There is no accounting for what people will think or feel regarding your action. But why take the chance? Is the indiscretion worth the possible damage to your reputation? Is it worth the possible damage to the HR field?
And this is what it all boils down to ...
I've been writing this blog for over two years. I have covered many HR/business-related topics and occasionally I wonder why I still do it. But then I read an article about another HR screw-up that could have been prevented. Or I talk to someone who tells me another story about a friend or relative that's getting screwed over by their HR department. Then I remember why.
The latest story I heard was from an acquaintance whose wife was discouraged from taking FMLA leave. Her company fills all the requirements for offering FMLA and the policy is in the Employee Manual. However, the Human Resource department—behind closed doors— discourages all employees from taking more than two weeks for any reason. Apparently, employees are told taking more than two weeks will be "bad for their career."
When I hear bullshit like this, I want to don some tights and a cape, paint an S and an H and R on my chest, fly into that business, and bring these evil doers to justice. But the only super-power I have is the metaphorical paper and pen. It is my only means to demonstrate my HR activism.
It also appears that my work will never be done. There have been enough bad HR practices and enough people who have experienced it. Add the fact that people don't stay in the same job forever and therefore experience bad HR practices in several work places. This equals an overall distrust in HR and creates the inability for employees to recognize good HR.
I know in HR there are many balls in the air to juggle at any one point in time. You have that hard-to-fill job vacancy—those ever-increasing health insurance costs—the manager who needs an edit button when speaking—the employee who's mad about not getting a raise, telling everyone on Facebook that you eat poop—the notion that every employee needs training for everything—the possibility that you have to release a new hire because they cannot provide documents for their I-9—and the employee that keeps giving you a new phone number every couple of weeks because someone keeps stealing their cell phone.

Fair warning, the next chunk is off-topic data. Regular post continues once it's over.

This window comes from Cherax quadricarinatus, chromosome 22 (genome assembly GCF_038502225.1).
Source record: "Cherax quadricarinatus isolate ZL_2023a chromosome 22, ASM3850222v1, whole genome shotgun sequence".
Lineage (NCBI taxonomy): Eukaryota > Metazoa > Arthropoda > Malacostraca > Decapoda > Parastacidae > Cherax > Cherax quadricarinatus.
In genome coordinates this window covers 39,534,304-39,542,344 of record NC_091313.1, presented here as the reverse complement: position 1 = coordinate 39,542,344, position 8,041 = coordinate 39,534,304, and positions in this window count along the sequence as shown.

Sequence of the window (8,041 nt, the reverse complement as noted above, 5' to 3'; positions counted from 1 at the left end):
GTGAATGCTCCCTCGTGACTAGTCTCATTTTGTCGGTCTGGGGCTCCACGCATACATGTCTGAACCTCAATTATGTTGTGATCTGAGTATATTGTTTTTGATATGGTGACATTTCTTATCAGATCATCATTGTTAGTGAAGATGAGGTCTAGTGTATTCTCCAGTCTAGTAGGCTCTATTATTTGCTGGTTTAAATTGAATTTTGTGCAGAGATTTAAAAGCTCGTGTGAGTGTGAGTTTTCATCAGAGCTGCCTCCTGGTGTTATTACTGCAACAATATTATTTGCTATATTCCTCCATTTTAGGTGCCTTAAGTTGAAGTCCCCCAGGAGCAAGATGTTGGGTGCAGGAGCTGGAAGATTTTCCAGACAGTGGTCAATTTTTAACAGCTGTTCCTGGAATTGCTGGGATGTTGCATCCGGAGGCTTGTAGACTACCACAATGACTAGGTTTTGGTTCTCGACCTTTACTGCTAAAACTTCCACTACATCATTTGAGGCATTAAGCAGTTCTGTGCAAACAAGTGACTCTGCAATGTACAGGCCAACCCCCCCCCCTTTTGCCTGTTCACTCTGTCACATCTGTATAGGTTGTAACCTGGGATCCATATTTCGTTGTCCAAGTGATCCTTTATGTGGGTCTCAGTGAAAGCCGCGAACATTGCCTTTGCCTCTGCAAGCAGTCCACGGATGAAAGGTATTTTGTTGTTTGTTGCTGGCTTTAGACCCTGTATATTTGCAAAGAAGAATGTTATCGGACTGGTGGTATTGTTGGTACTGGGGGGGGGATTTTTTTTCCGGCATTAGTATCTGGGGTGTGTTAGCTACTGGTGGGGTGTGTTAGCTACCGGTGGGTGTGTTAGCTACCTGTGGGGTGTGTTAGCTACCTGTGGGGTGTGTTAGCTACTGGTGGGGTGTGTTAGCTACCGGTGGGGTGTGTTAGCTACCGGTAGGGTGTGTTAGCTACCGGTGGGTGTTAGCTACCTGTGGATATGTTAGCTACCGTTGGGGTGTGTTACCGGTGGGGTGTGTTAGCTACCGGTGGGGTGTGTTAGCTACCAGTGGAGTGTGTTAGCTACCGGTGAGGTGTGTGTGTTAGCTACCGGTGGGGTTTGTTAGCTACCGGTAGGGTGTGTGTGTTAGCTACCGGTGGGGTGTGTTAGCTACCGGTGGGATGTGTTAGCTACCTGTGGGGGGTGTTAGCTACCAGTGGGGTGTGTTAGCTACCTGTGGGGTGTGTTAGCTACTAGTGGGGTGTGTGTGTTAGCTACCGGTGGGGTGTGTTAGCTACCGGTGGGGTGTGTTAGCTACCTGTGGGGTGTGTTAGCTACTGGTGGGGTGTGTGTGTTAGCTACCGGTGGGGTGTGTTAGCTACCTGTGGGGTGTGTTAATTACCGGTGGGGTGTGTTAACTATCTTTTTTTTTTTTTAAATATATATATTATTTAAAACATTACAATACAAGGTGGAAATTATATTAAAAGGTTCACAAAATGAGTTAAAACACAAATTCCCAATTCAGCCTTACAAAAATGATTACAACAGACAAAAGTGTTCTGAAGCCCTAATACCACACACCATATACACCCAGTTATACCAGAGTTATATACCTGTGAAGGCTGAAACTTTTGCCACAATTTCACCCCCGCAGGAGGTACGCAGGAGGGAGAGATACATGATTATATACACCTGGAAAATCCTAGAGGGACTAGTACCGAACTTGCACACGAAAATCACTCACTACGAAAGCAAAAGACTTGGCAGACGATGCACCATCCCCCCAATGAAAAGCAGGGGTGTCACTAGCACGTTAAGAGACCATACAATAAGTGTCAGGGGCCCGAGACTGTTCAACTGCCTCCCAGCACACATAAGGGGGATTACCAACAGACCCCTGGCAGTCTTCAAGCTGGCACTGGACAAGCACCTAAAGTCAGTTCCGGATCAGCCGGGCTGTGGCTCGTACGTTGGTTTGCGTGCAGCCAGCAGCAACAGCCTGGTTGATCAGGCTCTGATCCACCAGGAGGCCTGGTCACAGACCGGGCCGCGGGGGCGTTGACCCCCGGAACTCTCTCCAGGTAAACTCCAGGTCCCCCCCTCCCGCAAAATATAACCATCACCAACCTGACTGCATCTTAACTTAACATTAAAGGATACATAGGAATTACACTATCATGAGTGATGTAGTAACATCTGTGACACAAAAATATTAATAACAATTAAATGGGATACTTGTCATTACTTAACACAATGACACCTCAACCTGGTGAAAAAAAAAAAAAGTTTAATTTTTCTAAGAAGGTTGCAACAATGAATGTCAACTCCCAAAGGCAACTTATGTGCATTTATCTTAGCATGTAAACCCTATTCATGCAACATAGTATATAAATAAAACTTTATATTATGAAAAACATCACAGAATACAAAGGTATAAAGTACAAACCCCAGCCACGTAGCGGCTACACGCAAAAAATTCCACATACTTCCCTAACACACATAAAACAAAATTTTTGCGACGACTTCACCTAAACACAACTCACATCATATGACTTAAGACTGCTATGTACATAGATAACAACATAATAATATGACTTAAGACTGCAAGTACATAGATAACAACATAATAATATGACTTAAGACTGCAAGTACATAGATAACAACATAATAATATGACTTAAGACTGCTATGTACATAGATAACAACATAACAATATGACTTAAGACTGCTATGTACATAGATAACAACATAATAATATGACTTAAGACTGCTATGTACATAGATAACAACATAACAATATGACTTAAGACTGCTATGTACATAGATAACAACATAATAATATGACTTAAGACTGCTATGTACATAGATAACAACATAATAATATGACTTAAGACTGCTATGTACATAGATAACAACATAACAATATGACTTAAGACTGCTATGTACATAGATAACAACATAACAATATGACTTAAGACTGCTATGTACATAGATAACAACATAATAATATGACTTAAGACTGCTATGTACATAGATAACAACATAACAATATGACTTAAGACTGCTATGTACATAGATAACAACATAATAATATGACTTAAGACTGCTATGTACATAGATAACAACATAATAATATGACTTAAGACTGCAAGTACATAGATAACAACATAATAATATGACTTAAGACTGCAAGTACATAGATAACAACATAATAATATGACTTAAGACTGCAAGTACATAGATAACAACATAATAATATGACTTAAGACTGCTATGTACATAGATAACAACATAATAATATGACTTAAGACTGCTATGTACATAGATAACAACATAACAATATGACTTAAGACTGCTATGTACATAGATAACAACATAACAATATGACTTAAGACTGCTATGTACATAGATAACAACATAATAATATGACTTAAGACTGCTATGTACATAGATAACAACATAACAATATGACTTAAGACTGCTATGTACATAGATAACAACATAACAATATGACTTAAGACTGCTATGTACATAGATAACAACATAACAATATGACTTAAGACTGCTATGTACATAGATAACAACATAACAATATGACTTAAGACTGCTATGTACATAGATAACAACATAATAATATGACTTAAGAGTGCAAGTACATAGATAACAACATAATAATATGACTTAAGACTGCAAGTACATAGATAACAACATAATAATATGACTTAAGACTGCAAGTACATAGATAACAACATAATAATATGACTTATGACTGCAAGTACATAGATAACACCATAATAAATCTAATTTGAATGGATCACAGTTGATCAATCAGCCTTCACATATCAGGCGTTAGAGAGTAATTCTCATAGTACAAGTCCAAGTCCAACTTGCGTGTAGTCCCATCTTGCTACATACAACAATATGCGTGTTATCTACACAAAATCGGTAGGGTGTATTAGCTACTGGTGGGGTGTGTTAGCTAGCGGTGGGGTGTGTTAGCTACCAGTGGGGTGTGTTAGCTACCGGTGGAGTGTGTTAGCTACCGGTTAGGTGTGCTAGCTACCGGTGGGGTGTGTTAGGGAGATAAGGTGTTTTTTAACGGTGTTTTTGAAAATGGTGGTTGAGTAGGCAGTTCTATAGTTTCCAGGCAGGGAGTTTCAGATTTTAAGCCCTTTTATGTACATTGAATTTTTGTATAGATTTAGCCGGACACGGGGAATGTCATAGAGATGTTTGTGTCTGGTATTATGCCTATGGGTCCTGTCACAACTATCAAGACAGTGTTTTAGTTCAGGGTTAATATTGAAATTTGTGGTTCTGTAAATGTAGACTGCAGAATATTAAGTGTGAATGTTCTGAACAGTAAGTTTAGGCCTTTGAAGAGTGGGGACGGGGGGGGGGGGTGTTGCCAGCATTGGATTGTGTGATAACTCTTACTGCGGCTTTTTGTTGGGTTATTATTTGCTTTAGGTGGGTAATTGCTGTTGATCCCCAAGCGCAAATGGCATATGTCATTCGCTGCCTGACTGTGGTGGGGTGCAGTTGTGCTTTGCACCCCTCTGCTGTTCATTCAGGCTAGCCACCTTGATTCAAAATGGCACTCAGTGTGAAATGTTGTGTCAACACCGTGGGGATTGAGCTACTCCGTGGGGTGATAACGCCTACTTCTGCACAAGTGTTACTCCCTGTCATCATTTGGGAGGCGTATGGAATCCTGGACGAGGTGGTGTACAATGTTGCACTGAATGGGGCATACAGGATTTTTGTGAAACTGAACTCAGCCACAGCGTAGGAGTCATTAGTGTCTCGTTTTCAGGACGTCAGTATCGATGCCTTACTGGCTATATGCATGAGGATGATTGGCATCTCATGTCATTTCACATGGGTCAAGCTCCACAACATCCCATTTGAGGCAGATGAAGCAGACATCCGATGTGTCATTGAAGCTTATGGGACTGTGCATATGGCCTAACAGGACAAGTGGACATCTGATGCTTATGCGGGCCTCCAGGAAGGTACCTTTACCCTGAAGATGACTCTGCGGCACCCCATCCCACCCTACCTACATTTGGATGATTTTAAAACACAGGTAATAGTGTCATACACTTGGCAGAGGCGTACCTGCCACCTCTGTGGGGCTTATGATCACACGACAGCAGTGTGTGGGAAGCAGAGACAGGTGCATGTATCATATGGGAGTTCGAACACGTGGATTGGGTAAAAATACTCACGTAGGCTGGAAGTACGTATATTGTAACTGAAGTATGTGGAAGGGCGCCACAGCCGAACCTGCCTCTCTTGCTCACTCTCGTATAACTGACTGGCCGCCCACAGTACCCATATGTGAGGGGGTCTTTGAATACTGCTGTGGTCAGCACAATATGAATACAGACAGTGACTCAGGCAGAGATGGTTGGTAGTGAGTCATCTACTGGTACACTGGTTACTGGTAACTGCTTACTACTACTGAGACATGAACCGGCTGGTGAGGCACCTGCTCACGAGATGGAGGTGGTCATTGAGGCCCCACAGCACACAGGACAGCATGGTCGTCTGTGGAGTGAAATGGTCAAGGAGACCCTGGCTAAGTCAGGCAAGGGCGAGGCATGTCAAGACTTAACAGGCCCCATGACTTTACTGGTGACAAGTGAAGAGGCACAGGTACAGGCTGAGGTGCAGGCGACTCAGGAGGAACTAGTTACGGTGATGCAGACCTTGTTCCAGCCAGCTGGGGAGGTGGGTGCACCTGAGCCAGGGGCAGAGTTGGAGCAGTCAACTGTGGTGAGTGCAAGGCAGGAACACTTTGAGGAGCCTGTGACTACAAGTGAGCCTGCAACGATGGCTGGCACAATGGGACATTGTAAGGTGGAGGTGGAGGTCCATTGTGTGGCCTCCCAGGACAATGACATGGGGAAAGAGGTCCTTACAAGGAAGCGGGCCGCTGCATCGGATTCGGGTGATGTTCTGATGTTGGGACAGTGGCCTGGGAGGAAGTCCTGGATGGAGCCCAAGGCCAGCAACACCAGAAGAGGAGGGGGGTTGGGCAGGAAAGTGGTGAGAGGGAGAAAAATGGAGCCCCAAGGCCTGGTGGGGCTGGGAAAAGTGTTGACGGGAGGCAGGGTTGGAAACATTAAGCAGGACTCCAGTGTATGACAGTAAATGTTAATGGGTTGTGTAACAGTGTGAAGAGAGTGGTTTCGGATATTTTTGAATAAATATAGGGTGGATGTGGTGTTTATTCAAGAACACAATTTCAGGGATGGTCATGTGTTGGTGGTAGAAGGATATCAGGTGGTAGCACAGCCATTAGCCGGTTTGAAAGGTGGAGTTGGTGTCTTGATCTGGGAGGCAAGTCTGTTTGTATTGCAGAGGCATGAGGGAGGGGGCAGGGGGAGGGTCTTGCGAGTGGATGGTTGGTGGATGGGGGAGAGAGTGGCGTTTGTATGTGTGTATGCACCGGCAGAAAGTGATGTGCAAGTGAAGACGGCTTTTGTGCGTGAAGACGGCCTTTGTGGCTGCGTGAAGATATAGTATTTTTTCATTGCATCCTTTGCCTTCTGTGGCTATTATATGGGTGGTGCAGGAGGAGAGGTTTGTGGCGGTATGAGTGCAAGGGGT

Couple this with understanding the nuances of operations, budget and IT, and you have a full plate. Add the desert of your responsibility to maintain confidentiality, and you have full course meal that you have to eat alone and clean up afterwards.
I understand these difficulties and their value. I also understand HR cannot take these responsibilities for granted. Even though it may be more enjoyable to only look at big picture issues and pontificate in strategy meetings, it truly is the small stuff you should sweat. If HR wants to maintain credibility and maintain a good image, HR must act with the utmost integrity. HR has to give itself a good name.
Because sometimes we learn more when we focus on what should not be done, here is a short list of how one gives HR a bad name...
- Spreading gossip or protected health information about employees.
- When the only reason you can give is, "Because I said so."
- Create inequity by giving your work friends preferable treatment.
- Break policies that you've enforced on others.
- Having limited knowledge of employment law.
- Lie to save your ass.
While you're thinking and writing, kick it with some Bon Jovi.
And good luck out there.